Butterfly milkweed

Butterfly milkweed (Asclepias tuberosa)
Butterfly milkweed (Asclepias tuberosa)


  • Scientific Name: Asclepias tuberosa
  • Kingdom: Plantae – plants
  • Division: Magnoliophyta – flowering plants
  • Class: Magnoliopsida – dicotyledons
  • Family: Asclepiadaceae – milkweed family
  • Genus: Asclepias – milkweed
  • Life Cycle: Perennial


Butterfly milkweed (Asclepias tuberosa)grows 1-3 feet tall and has flat-topped clusters of orange flowers. Unlike many other flowers that have two whorls, milkweeds have three whorled flowers. The inner whorl is known as the corolla, above that is the corona, and the outermost whorl of sepals is the calyx. The leaves of the butterfly milkweed are stiff and lance-shaped. They differ from all other milkweeds in that they are alternate and do not produce milky white sap. Butterfly milkweedis a perennial herb and flowers throughout June and August. The flowers are followed by green spindle-shaped pods that open and release silky tufted seeds that are wind dispersed.


Butterfly milkweed is found in all states except Oregon, Washington, Nevada, Idaho, Montana, North Dakota, and Colorado. It is endangered or threatened in Maine, New Hampshire, New York, and Vermont. It grows in well-drained sandy soils in prairies, open woods, canyons, and hillsides and prefers full sun. Milkweeds have a large taproot that allows them to tolerate drought conditions. At Shenandoah National Park butterfly milkweed can commonly be found in Big Meadows among other milkweed species. The bright orange flowers of the Butterfly milkweed however, stand out among all others. This milkweed can also be found growing on the side of Skyline Drive.

Common Names:

Other common names include butterfly milkweed, butterfly weed, chigger-weed, pleurisy root, and Indian paintbrush.

Other Information:

Butterfly milkweed is poisonous if ingested in large quantities. Historically this plant was used to treat lung inflammations by increasing fluidity of mucus in the lungs and bronchial tubes, hence the common name pleurisy root. Butterflies and hummingbirds are attracted to the bright orange flowers of butterfly milkweed and feed on the nectar. Adult female monarch butterflies lay their eggs on the underside of milkweed leaves. When the larvae hatch, they feed exclusively on milkweed leaves. The larvae develop into caterpillars with black, white and yellow stripes. These caterpillars then go into the pupa stage and shortly after emerge as monarch butterflies. Both the caterpillars and butterflies are poisonous to predators because they have taken in the toxins of the milkweed plant. These butterflies then migrate south to Florida, Texas, and Mexico and return again the following spring.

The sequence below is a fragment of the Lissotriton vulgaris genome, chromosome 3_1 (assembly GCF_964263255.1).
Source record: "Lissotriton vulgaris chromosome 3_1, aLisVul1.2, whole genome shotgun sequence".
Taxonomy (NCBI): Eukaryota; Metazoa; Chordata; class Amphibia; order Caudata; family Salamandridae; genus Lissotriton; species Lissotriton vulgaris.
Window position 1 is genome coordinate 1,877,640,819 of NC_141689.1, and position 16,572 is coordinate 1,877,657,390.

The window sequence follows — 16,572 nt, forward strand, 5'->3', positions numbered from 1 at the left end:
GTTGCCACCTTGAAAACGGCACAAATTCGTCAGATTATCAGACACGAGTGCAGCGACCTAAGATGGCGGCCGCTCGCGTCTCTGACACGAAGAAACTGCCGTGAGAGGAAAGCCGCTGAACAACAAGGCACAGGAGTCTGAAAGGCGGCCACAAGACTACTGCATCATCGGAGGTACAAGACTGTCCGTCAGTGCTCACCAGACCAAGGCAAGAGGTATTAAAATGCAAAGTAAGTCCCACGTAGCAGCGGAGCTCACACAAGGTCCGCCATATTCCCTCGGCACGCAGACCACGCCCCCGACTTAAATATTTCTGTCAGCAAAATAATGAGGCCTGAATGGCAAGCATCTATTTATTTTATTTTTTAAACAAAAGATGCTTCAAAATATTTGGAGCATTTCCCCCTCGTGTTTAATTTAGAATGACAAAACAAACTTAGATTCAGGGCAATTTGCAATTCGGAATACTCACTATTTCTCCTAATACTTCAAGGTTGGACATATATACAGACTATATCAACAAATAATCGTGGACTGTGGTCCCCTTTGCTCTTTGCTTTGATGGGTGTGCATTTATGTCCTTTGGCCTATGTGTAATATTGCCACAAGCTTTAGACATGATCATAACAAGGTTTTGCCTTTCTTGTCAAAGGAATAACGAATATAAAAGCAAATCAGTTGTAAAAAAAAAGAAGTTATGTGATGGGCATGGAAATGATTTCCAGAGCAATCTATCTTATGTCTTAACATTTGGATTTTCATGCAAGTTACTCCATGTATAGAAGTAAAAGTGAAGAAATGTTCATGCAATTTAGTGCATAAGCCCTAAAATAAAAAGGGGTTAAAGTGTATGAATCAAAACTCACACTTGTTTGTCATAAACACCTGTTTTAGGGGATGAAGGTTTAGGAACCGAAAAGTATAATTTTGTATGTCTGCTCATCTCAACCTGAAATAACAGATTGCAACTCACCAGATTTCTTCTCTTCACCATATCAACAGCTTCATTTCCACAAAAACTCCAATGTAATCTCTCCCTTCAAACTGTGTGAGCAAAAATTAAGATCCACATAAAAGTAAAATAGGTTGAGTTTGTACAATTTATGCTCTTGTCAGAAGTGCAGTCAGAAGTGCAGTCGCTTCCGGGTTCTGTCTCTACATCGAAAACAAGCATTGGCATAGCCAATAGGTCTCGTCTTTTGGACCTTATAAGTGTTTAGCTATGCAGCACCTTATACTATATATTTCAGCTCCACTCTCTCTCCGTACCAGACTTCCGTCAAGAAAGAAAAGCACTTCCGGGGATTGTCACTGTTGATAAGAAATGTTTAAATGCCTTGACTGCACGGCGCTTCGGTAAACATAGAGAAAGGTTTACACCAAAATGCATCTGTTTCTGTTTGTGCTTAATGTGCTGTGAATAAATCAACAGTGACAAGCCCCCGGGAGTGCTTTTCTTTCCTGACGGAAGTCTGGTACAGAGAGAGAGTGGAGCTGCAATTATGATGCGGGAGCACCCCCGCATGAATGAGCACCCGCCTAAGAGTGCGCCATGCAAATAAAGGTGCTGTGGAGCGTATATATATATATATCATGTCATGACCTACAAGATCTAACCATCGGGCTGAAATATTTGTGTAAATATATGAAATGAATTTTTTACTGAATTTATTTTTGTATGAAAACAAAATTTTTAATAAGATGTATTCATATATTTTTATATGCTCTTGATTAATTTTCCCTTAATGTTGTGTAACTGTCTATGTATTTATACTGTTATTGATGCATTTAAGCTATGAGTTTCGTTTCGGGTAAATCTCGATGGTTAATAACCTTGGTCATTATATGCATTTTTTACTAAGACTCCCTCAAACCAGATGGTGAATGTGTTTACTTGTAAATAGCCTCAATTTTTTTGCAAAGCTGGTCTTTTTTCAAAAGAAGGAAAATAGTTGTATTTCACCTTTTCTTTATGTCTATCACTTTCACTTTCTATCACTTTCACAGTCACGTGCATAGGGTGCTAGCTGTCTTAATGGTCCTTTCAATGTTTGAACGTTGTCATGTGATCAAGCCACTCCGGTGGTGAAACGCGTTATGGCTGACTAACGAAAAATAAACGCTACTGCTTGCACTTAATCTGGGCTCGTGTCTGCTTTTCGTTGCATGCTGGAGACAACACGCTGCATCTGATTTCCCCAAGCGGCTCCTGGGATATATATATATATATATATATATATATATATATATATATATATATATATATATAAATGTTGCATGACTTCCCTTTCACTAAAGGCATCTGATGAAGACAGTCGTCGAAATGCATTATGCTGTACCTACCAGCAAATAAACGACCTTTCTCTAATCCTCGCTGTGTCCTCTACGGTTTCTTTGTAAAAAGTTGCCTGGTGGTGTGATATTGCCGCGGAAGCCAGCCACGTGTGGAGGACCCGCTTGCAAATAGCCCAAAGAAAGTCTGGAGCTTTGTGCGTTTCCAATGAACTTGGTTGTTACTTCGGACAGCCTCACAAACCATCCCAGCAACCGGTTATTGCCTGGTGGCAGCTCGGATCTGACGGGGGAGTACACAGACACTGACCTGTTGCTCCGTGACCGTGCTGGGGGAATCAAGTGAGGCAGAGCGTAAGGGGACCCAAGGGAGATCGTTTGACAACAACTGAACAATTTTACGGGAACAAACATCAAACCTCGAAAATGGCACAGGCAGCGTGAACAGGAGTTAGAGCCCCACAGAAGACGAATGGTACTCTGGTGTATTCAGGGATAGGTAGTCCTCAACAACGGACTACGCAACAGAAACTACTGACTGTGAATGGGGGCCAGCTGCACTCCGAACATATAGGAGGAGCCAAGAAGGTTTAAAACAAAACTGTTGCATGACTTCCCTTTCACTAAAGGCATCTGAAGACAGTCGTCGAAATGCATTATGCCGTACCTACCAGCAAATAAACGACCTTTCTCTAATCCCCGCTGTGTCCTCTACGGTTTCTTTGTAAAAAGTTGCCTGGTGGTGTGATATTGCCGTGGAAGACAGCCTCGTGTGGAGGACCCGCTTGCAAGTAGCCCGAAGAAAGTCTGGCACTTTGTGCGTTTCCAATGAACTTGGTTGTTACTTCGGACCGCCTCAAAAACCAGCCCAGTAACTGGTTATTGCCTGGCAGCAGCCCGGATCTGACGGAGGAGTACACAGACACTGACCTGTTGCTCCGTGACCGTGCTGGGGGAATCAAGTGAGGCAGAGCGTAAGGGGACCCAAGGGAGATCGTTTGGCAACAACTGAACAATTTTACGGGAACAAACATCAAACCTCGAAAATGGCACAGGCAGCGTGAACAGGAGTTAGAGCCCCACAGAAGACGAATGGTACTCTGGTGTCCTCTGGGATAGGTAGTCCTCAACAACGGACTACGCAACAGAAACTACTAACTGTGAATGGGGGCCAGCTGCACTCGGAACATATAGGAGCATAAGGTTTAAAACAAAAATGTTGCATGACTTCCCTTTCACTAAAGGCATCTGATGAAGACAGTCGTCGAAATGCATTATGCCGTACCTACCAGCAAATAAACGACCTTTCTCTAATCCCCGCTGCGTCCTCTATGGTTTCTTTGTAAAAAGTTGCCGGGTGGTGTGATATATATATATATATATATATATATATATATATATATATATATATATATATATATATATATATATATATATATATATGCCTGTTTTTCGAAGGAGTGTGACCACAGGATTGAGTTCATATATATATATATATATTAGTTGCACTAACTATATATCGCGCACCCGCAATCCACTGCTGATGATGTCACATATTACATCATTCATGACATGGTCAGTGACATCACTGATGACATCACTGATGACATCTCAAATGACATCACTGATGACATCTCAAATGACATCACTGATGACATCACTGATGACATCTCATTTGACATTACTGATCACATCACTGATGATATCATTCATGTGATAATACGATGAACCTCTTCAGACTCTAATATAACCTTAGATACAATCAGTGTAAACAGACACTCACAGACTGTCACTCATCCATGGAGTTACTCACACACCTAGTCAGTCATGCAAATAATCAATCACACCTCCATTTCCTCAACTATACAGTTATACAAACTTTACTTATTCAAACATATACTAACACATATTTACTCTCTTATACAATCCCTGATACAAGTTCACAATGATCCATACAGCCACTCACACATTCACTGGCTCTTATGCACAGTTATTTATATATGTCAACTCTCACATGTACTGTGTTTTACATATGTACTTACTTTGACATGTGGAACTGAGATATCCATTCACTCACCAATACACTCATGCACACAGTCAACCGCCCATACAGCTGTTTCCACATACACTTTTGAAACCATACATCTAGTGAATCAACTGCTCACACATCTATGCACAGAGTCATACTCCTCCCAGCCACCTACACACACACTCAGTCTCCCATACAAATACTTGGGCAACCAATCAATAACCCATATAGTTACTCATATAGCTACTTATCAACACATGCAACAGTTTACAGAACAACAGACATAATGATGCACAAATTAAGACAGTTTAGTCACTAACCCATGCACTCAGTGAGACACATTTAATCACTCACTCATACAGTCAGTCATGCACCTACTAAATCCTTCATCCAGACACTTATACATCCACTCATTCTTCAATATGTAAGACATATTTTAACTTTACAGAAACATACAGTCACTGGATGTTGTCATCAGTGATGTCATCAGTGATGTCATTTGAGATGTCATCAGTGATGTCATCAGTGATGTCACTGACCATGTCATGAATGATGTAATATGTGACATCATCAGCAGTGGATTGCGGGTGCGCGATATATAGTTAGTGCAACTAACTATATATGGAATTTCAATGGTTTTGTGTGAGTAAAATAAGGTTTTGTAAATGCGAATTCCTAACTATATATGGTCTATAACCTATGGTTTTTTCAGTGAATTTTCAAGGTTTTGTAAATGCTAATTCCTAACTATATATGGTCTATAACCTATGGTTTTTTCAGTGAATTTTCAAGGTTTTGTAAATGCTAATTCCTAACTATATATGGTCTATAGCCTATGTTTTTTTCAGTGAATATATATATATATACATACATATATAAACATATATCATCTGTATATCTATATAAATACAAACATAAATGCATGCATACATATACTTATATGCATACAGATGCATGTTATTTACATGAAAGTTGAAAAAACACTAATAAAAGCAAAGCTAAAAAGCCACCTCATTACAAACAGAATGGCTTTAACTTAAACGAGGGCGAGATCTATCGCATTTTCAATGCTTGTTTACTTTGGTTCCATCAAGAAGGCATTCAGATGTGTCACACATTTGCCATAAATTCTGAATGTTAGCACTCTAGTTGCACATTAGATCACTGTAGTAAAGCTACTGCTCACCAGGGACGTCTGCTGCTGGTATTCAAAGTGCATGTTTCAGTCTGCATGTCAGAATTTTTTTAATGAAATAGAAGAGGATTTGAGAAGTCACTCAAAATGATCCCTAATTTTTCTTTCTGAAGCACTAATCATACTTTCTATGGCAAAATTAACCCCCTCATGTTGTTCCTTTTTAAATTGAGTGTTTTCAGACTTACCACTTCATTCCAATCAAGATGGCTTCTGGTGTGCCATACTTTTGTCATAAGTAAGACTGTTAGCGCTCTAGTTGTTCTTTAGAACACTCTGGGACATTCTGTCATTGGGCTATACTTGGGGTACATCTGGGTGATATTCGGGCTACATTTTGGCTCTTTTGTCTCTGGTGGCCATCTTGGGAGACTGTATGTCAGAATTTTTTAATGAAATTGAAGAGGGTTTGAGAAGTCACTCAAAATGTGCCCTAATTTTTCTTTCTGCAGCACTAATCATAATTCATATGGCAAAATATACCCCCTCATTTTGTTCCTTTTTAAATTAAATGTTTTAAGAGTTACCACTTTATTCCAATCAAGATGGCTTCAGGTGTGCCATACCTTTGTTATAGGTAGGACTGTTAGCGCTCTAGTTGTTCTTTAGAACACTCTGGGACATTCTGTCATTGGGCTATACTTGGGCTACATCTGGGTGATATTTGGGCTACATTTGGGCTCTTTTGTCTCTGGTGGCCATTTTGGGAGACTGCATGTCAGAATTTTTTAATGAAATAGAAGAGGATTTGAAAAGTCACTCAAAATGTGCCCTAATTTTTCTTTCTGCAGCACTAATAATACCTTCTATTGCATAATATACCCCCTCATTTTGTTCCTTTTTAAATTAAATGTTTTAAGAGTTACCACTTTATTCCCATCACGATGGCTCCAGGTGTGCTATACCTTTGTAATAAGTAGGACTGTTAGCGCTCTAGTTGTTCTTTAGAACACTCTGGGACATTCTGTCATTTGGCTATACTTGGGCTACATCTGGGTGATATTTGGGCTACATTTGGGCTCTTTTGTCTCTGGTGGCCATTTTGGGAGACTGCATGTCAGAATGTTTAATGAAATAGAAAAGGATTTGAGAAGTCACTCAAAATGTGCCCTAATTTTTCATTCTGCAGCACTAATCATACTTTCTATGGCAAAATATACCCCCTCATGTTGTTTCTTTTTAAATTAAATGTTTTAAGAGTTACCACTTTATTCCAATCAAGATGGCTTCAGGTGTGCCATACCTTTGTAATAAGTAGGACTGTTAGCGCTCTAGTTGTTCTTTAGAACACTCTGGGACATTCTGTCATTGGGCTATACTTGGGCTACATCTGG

References and Links:

Animal Facts: The Monarch Butterfly

Floridata Plant Profile : Butterfly Weed

2bn the Wild - Wildflowers of the Southeastern United States

Further information can be found:

Integrated Taxonomic Information System (ITIS) U.S. Department of Agriculture.

Germplasm Resource Information Network database which is sponsored by the Agricultural Research Service, U.S. Department of Agriculture.

PLANTS National Database, a website supported by the Natural Resource Conservation Service.

Last updated: February 26, 2015

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Shenandoah National Park
3655 U.S. Highway 211 East

Luray, VA 22835


540 999-3500
Emergency Phone: 1-800-732-0911

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